Wescot-Williams confidence about budget

POSTED: 09/9/13 2:36 PM

St. Maarten – Prime Minister Sarah Wescot-Williams commented on Friday that although items related to the 2013 budget are based in the law regarding financial supervision, it is unfortunate that there is a lack of discussion regarding the financial reality of St. Maarten both in a global context as well as within the Kingdom level.

“The point that we are making as a government is one of yes, indeed we are binded by the laws that govern financial supervision but it is unfortunate that discussions are refused to be held regarding the financial realities with which St. Maarten as a new country is faced. Since 2008 we have been strongly affected by the global political crisis that has impacted the financial sector significantly. And I must add not only impacted the sector here but even the Netherlands has its issues related to their budgetary responsibilities to the European Union for example. In a European context all countries of the European Union need to comply with budgetary conditions and procedures. A highly developed country like the Netherlands is having major issues with presenting a proper deficit to the European Union. Additionally St. Maarten never received its debt relief as was projected and what was agreed to with the Netherlands and thirdly the building up of country St. Maarten had to, in crucial instances, be started from scratch. There was no positive legacy in so many areas that we inherited from the Netherlands Antilles. We are catching up and that has serious financial consequences to it. Yes we agree to a balanced budget and yes it is in the law, but why cannot we talk about the issues that we are being faced with,” the prime minister said.

Wescot-Williams also updated on where the budget stands considering the advice of the Cft for St. Maarten to receive an instruction. The prime minister commented that the Cft will indeed be advising an instruction, but the people of St. Maarten should be made aware as to what that procedure entails. “The budget has been approved by parliament months ago. The question then is where the Cft comes in when they advise an instruction. The Cft is a body formed on the basis of a Kingdom law agreed to by the countries within the Kingdom. The Cft includes a representative of St. Maarten, in this case attorney Richard Gibson Sr.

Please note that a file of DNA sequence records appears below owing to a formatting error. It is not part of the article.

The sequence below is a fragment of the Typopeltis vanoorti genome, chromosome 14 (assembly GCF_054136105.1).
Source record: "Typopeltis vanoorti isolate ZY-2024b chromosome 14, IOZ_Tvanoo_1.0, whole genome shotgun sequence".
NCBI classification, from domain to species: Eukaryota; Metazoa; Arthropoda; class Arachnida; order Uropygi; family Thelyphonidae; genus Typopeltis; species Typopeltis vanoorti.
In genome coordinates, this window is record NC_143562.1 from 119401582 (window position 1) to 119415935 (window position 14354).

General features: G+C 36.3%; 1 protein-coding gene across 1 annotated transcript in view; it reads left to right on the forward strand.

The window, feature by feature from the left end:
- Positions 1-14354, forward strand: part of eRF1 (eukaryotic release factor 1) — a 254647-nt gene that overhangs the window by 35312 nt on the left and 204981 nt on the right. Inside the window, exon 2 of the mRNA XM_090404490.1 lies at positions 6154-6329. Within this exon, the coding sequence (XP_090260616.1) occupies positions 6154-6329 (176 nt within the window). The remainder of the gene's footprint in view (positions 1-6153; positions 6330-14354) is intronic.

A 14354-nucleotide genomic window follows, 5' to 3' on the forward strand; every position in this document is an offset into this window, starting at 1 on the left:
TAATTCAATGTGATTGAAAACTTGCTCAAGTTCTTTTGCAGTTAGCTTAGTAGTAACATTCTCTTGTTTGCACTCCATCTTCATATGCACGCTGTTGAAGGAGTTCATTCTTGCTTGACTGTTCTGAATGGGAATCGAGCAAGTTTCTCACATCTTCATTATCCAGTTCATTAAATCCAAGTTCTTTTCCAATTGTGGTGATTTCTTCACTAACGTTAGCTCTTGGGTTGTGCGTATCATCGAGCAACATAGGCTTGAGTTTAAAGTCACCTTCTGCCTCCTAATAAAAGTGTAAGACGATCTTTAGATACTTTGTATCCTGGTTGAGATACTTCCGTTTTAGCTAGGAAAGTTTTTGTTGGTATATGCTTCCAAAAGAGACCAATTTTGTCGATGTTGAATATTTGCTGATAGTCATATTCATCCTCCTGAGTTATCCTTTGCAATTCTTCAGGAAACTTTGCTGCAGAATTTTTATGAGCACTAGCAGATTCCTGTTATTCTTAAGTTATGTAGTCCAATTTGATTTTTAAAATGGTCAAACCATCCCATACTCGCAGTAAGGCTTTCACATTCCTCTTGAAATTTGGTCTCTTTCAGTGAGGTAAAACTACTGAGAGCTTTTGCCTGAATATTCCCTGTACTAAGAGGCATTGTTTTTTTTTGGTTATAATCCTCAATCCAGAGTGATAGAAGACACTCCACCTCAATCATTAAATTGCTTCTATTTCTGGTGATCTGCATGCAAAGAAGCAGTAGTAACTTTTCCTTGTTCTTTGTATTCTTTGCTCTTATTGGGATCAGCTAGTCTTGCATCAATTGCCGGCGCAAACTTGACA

The law mentions the dates by which the countries in the Kingdom should have an approved budget. Every budget that is submitted needs to be vetted by the Cft and once the Cft gives the go-ahead the budget will be accepted by parliament and the Cft needs to again be given the budget after it is approved by parliament. This year parliament took some time to approve the budget and the political stalemate also slowed the budget down considerably. When the budget was submitted to the Cft for final review the Cft had questions, specifically presented to former Minister Tuitt on various items he was responsible for, for example the excise duty on alcoholic beverages, especially considering there were no laws from parliament regarding the measures. Current Finance Minister, Hassink had to take those items out of the budget and has had to enter into discussions regarding the contribution of government owned companies, institutions etcetera. In addition to that all of these steps require consultation with the Cft to ensure that all items are feasible.

“An instruction means that St. Maarten would need to have a balanced budget by a certain date. In the case of the instruction of Curacao amongst other things they had to reduce the budget amount and present a plan as to how that would happen. In the case St. Maarten we will probably be asked to have a budget in place within a short period of time. The Cft as a commission cannot give an instruction. They would advise the Kingdom Government on the basis of the law and then they would issue an instruction. However I am confident that we can have an approved, balanced budget within short,” concluded Prime Minister Wescot-Williams.

 

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